What does “all Israel” in Romans 11:26 mean? Does it mean that one day every single Jew will be saved?

This question is a highly debated one and, throughout the history of the Church, there have been at least four different views.

The first view is that “all Israel” means “every single ethnic Israelite” who ever lived. This view, which can only be held by liberal universalists, runs contrary to the whole thesis of the epistle to the Romans that Jews and Gentiles alike are “all under sin” (Rom 3:9), and so will face condemnation unless justified by Christ through personal union.  

The second view is that “all Israel” refers to “all if not the majority of the mass of ethnic Jews living on earth at the end time after all the elect Gentiles have been converted.” Dispensationalists speak of all the Jews being converted en-mass during the 7-year tribulation period after the Church has been raptured. This view is based on a dispensational distinction between Church and Israel, which can hardly be defended without reading into the Scriptures. Having said thus, however, it must be noted that a very large number of evangelical and Reformed scholars hold to this view without the dispensational embellishments of the 7-year tribulation period. These include the Early Church Fathers such as Jerome, Chrysostom, Ambrose, most of the English Puritans, Martin Luther, Charles Hodge, John Murray, Robert Haldane, etc. The New Geneva Study Bible states that this view seems most likely to be correct for the following reasons:

First, hints of it seem to appear already in vv. 11, 12, 15, 16, 24. Second, v. 25 suggests that an end to the partial hardening of Israel is in view. Third, “Israel” in v. 26 is not naturally interpreted as signifying a different entity from the Israel in view in vv. 1–24 and vv. 28–31, where national Israel (not spiritual Israel) is in view. Fourth, “mystery” in v. 25 would seem inappropriate and exaggerated if Paul’s teaching were simply that all elect Jews will be saved. Finally, this view accords well with the quotations in vv. 26–27 from Isa 59:20, 21; 27:9; Jer 31:33, 34, which appear to speak of a comprehensive banishment of that sin that has been the cause of Israel’s alienation from God.

Despite the apparent strength of the arguments, my difficulty with this view is that the words beginning v. 26 and translated “and so” (Greek:  kai outôs) cannot possibly be taken to mean “and then” as would be required in this view. The word outôs does not carry any connotation of chronology. It means “thus” or “in this manner.” With this in mind, it would be illogical if “all Israel” in verse 26 means “all the Jews alive” because verse 25 is talking about the salvation of the Gentiles! It would be like saying: “the Gentiles are being brought into the kingdom while the Jews are partially blinded in order that every Jews alive will be saved” (which is, of course, illogical). Moreover, it seems to me to be very strange that an intended demonstration of grace to the whole Jewish nation must wait until all the Gentiles have come in, while in the meantime, the immense majority of what would indeed be all Israel would face damnation. Furthermore, the ‘quotation’ from Isaiah 59:20–21, etc: “There shall come out of Sion the Deliverer, and shall turn away ungodliness from Jacob” (Rom 11:26b) is surely about the first coming rather than the second coming of Christ.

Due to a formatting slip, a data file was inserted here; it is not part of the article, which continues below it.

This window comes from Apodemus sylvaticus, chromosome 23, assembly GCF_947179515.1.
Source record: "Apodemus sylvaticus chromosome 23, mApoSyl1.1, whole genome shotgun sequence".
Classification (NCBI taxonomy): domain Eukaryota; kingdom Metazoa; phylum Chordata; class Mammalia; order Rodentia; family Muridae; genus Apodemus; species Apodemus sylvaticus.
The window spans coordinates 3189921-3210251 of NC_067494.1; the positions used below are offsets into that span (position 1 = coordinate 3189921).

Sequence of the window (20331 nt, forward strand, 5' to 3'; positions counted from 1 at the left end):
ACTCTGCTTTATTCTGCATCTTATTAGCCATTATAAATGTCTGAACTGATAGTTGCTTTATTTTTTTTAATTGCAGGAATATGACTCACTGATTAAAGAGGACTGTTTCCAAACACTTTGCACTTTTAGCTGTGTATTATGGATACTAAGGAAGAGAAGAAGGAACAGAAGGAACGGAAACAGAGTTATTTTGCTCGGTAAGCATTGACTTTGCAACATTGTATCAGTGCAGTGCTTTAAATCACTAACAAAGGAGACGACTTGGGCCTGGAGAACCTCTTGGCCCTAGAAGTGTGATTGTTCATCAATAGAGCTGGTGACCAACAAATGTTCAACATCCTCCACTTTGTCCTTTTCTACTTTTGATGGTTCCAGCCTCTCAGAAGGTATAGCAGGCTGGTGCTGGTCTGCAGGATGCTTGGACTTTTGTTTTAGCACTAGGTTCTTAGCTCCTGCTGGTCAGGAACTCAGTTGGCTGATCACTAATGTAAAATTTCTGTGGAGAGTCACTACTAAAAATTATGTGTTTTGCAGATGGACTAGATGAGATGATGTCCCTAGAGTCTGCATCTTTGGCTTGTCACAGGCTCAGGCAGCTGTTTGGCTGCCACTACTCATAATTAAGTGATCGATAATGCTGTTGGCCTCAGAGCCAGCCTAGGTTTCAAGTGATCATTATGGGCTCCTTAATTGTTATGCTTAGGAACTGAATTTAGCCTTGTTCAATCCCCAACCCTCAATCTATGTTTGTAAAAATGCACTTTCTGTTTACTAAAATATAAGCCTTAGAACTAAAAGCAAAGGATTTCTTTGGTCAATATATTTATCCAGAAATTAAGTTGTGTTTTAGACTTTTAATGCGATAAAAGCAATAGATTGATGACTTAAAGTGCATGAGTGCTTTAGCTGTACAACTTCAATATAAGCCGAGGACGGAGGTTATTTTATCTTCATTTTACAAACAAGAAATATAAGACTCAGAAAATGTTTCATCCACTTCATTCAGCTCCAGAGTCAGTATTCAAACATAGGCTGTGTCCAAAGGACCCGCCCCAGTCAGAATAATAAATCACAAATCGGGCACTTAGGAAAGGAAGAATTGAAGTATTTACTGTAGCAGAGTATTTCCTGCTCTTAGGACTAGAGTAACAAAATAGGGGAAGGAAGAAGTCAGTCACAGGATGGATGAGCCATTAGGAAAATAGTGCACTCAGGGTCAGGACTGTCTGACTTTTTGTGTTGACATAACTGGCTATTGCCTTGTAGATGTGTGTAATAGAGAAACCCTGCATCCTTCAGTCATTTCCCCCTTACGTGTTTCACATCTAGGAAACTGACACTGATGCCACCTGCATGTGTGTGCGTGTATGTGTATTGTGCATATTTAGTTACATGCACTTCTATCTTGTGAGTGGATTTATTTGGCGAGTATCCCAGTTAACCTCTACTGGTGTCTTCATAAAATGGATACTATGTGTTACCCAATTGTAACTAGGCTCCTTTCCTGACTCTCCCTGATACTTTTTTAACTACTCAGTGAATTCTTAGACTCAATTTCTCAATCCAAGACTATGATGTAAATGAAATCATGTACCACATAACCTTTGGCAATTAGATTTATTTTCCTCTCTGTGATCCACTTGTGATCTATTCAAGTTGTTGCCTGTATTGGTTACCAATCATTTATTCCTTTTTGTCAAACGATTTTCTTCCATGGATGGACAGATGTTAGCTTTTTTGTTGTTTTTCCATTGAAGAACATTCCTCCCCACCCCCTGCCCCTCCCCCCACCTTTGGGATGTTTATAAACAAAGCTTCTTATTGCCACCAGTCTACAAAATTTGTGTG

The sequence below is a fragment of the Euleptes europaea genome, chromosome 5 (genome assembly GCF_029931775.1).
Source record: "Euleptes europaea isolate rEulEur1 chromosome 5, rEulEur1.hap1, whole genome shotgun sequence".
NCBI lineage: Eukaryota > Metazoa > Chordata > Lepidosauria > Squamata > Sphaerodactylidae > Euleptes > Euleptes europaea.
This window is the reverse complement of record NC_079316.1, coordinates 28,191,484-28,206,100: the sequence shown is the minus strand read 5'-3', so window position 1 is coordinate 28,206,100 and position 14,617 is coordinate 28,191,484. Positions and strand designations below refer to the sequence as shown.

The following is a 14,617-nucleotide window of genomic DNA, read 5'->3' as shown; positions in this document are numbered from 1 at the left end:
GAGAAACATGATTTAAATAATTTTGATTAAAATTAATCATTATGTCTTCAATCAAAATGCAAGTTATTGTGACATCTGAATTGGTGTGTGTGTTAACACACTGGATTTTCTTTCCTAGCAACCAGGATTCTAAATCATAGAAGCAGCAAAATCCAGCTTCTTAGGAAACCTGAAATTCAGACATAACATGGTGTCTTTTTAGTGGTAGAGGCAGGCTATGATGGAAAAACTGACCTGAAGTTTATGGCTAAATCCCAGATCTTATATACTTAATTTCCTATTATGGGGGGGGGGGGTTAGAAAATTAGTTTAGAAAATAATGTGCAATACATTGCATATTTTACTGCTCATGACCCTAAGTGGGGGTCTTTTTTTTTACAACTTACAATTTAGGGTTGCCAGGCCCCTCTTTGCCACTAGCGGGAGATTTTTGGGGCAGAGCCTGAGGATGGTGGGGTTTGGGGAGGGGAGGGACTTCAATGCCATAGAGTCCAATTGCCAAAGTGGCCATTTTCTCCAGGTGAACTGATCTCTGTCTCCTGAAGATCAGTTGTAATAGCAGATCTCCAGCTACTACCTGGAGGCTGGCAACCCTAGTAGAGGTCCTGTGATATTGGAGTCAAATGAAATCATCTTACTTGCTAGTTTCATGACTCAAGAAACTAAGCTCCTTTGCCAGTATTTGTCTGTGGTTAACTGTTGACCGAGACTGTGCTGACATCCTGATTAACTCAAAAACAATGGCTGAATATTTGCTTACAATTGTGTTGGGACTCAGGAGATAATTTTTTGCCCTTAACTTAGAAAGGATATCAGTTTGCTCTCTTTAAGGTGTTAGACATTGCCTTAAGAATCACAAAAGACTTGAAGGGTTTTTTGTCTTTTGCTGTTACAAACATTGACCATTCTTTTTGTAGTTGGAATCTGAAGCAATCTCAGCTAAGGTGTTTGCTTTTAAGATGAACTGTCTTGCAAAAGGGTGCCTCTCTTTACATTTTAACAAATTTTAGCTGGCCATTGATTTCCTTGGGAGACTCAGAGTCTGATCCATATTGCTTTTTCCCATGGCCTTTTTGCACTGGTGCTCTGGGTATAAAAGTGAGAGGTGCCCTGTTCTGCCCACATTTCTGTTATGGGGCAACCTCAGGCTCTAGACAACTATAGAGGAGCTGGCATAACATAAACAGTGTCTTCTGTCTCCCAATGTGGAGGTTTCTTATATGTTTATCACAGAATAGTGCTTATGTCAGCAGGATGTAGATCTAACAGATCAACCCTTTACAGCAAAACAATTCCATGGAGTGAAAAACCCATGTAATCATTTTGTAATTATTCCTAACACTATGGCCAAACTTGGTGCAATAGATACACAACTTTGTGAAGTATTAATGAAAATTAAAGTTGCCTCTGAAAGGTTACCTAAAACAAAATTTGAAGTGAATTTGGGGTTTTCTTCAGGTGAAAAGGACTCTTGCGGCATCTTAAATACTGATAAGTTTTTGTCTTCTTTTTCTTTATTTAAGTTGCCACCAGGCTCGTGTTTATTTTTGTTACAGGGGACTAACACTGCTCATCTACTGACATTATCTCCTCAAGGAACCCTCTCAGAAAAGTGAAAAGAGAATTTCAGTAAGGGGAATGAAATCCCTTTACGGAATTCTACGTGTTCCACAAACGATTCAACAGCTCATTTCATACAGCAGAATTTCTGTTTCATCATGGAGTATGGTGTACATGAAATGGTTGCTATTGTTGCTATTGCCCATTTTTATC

The third view is that “all Israel” means “the total number of elect Jews, or the sum of Israel’s remnant.” This view is held with some variations by William Hendriksen, O. Palmer Robertson, Louis Berkhof, Anthony Hoekema, Herman Hoeksema, etc. This view does not suffer from the weaknesses of the second view. The objection raised in the fourth point of the quotation from The New Geneva Study Bible (above) is also quite adequately answered by Hendriksen who contends that “the mystery of which Paul speaks has reference to the marvellous chain of events that result in Israel’s salvation” (p. 382). The chain of events may be enumerated: “[a] Carnal Israel stumbles and is rejected because of its unbelief. Result: [b] The gospel is proclaimed to the Gentiles. The elect Gentiles are saved. Result: [c] God uses this salvation of Gentiles in order to arouse the envy of the Jews. Result: [d] The Jewish remnant accepts Christ, in accordance with God’s eternal plan” (p. 377).

I have little objection to this third view, but prefer the fourth view, which is held by Calvin that “all Israel” refers to all the elect, including Jews and Gentiles. The reason for this is that verse 25 is actually about the conversion of the Gentiles and the blindness of the Jews. It appears rather strange to me that verse 26 should speak abruptly about the salvation of the sum total of the elect Jews. Would it not be more reasonable for Paul to be referring to the whole number of the elect? It may be objected that the word “Israel” is used no less than 11 times prior to Romans 11:26, to refer to the Jews apart from Gentiles (see 9:4, 6 [twice], 27 [twice], 31; 10:19, 21; 11:1, 2, 7 & 25), and so there is no compelling reasons why “Israel” in verse 26 should have a different meaning. We reply by saying that the adjective ‘all’ does make a difference. Moreover, what compelling reason is there to see “Israel” in verse 26 as elect Jews when, before, it is always ethnic Jews that is referred to. Furthermore, it makes perfectly good sense for Paul to speak about the salvation of all the elect since he had just proven, with the olive tree metaphor, that the Gentiles are included in Israel too. It also fits in very well, for Paul would be saying: “by way of the partial blindness of the Jews, the Gentiles are being brought in (which would provoke the Jews to seek too). In this way, all the elect of God: Jews and Gentiles, will be saved.”